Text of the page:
But it was not to be. The man announced with a smile that the PH was perfect, so  I headed off to find my son, bracing myself for the conversation that lay ahead.

But when I got to the tank, my son was smiling. Look, he said, pointing to the eel – which had come out of the pipe and was swimming around the tank.

“I don’t think it would work for us to take that fish, honey.” I said. “Our tank’s not right.”

And despite my worries, there were no tears. Nothing. My son turned to me and said, ” No it’s not right. He’s happy here. It would be cruel to take him away from his friends.”

So we got guppies. 4 of them. Two silver – with fancy tails, and a blue one, and an orange one.
I thought we were set.

What I didn’t know about guppies is that the silver ones with the fancy tails tend to be female, and the colored ones are male.
So now, we are not the proud owners of 13 guppies, and because the orange fish is the randiest aquatic creature in existence, we had to buy another tank so not to be overwhelmed by fish.

Little by little, things have settled down at school. Over the past few weeks, we’ve talked more about the growing number of fish and less about the possibilities of what might happen in the playground.

I don’t think my son will ever forget fully what happened to him, but he is distracted by the many little mouths he has to feed, and has started to trust friends again.
His story is moving on. He is not stuck in the pain of it all. A new chapter has already begun.
This weekend as I watched him playing with a friend and laughing uproariously, I thought about the little fish coming out of his pipe.

One of the things I notice when teaching is how many people still sit in some part of an old chapter.
We each have points in our lives, where something unfathomable happens, and for many of us it is the story that we feel defines us. But actually it’s a false truth.

Life is a space between two dates.
In that space is a timeline of continual stories.
They are all ours. They are all chapters, and the definitive one should be the one we choose for the time we choose to tell it.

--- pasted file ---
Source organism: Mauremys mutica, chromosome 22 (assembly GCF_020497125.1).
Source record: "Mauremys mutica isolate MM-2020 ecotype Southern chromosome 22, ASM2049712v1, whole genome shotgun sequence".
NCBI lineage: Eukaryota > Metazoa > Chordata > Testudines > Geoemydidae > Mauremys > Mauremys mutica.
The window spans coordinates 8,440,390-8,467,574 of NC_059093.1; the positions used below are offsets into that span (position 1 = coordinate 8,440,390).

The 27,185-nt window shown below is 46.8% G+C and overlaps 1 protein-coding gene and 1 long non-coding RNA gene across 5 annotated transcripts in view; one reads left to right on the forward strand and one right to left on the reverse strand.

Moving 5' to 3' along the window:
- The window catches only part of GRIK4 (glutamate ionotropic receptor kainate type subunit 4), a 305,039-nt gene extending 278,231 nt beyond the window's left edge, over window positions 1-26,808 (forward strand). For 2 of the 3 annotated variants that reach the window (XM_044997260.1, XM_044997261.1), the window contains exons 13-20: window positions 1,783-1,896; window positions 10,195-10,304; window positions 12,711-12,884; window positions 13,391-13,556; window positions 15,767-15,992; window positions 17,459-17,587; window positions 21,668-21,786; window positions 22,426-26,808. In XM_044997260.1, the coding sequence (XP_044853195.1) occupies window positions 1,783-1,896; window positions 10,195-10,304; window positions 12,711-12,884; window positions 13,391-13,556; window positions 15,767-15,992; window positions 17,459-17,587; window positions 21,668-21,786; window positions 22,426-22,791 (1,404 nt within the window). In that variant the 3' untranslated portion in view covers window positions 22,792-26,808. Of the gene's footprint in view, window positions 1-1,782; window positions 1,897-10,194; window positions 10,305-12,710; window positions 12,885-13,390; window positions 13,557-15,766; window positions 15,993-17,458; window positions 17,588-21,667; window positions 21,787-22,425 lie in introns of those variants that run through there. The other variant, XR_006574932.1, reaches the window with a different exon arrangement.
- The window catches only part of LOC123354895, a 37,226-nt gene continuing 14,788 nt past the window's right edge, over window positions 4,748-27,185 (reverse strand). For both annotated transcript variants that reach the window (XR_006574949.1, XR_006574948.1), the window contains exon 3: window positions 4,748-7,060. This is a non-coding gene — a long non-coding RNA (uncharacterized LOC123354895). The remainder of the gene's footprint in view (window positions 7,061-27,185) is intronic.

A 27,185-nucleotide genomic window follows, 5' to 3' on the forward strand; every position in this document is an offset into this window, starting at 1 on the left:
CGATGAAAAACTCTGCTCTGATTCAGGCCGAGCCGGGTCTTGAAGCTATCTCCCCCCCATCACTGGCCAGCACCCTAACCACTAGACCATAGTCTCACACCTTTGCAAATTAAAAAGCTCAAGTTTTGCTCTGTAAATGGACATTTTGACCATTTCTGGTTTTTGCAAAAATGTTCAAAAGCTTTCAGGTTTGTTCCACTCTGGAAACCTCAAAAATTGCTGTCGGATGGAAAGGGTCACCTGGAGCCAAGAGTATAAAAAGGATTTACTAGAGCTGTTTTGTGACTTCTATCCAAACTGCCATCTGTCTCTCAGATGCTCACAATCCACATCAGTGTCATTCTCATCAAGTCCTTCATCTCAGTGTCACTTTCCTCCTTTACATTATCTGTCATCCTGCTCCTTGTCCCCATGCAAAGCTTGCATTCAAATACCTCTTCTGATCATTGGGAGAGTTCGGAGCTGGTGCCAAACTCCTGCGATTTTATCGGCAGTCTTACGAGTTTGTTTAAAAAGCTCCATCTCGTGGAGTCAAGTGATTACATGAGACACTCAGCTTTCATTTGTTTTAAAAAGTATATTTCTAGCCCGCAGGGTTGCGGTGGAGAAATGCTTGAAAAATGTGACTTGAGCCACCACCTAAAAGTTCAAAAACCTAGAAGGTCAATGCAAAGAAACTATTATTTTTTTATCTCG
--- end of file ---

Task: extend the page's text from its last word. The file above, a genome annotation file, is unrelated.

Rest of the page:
We decide whether each story is from inside the pipe or not.

In the moments between creating Guppy Kingdom, I’ve been talking about this with my friend, Jim Hjort  – coach, psychotherapist and founder of TheRightLifeProject.com. Though our work is completely different, we see the world, and the importance of story,  in a very similar way.  So we decided we’d like to work together for students who have stories that need to be told, but don’t necessarily need to be told to a live audience in a theatre.

Our plan is to offer a two day intensive course over a weekend, where we would work together with a small group of students. Then, at the end of the second day, instead of telling stories to a live audience, we’d tell them as a group, around a fire pit underneath the stars .
We’re in the planning stages at the moment, so if you are interested in taking part, or have any thoughts or questions, please let me know.

Anyhoos, my lovelies, obviously I would love to carry on chatting with you, but I’ve gotta go. I have fish to feed.

Peace and love,

Lynn
xox

Ooh and if you have teenager, we still have a couple of places left for the Summer Teen Camp.

If I’d Known Then…

Lynn Ferguson letter to 16 years old self

If I’d Known Then…

Well hello there!  (Or should I say, “Ssup”?)Round here in YouTellYours Towers, we are all about preparing for the Teen Summer Camp.
(There’s a whole sentence I never thought I’d say. )
The truth of it is though, that since I’ve witnessed how storytelling affects how adults view themselves,Continue reading